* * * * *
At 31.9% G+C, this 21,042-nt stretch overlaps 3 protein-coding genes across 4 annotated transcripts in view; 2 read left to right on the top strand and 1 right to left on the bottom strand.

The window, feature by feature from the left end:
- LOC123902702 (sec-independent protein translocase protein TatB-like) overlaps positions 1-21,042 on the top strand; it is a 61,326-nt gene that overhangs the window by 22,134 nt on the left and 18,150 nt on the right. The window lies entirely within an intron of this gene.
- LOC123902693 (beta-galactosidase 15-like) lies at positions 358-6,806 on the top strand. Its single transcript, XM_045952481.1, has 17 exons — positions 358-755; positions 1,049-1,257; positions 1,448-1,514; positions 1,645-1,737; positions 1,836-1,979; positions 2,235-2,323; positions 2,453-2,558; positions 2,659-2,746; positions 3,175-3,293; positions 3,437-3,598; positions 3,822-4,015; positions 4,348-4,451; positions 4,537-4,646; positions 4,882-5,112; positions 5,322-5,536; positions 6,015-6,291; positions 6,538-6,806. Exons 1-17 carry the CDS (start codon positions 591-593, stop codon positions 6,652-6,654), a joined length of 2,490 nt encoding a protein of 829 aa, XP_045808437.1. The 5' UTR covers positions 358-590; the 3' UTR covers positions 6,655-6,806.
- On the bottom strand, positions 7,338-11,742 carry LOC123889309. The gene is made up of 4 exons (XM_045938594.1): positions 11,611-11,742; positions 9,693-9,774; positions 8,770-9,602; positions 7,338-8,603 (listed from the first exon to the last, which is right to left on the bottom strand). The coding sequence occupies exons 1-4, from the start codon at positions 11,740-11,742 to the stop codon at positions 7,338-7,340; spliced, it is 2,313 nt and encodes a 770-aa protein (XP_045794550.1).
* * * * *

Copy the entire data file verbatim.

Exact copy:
At 31.9% G+C, this 21,042-nt stretch overlaps 3 protein-coding genes across 4 annotated transcripts in view; 2 read left to right on the top strand and 1 right to left on the bottom strand.

The window, feature by feature from the left end:
- LOC123902702 (sec-independent protein translocase protein TatB-like) overlaps positions 1-21,042 on the top strand; it is a 61,326-nt gene that overhangs the window by 22,134 nt on the left and 18,150 nt on the right. The window lies entirely within an intron of this gene.
- LOC123902693 (beta-galactosidase 15-like) lies at positions 358-6,806 on the top strand. Its single transcript, XM_045952481.1, has 17 exons — positions 358-755; positions 1,049-1,257; positions 1,448-1,514; positions 1,645-1,737; positions 1,836-1,979; positions 2,235-2,323; positions 2,453-2,558; positions 2,659-2,746; positions 3,175-3,293; positions 3,437-3,598; positions 3,822-4,015; positions 4,348-4,451; positions 4,537-4,646; positions 4,882-5,112; positions 5,322-5,536; positions 6,015-6,291; positions 6,538-6,806. Exons 1-17 carry the CDS (start codon positions 591-593, stop codon positions 6,652-6,654), a joined length of 2,490 nt encoding a protein of 829 aa, XP_045808437.1. The 5' UTR covers positions 358-590; the 3' UTR covers positions 6,655-6,806.
- On the bottom strand, positions 7,338-11,742 carry LOC123889309. The gene is made up of 4 exons (XM_045938594.1): positions 11,611-11,742; positions 9,693-9,774; positions 8,770-9,602; positions 7,338-8,603 (listed from the first exon to the last, which is right to left on the bottom strand). The coding sequence occupies exons 1-4, from the start codon at positions 11,740-11,742 to the stop codon at positions 7,338-7,340; spliced, it is 2,313 nt and encodes a 770-aa protein (XP_045794550.1).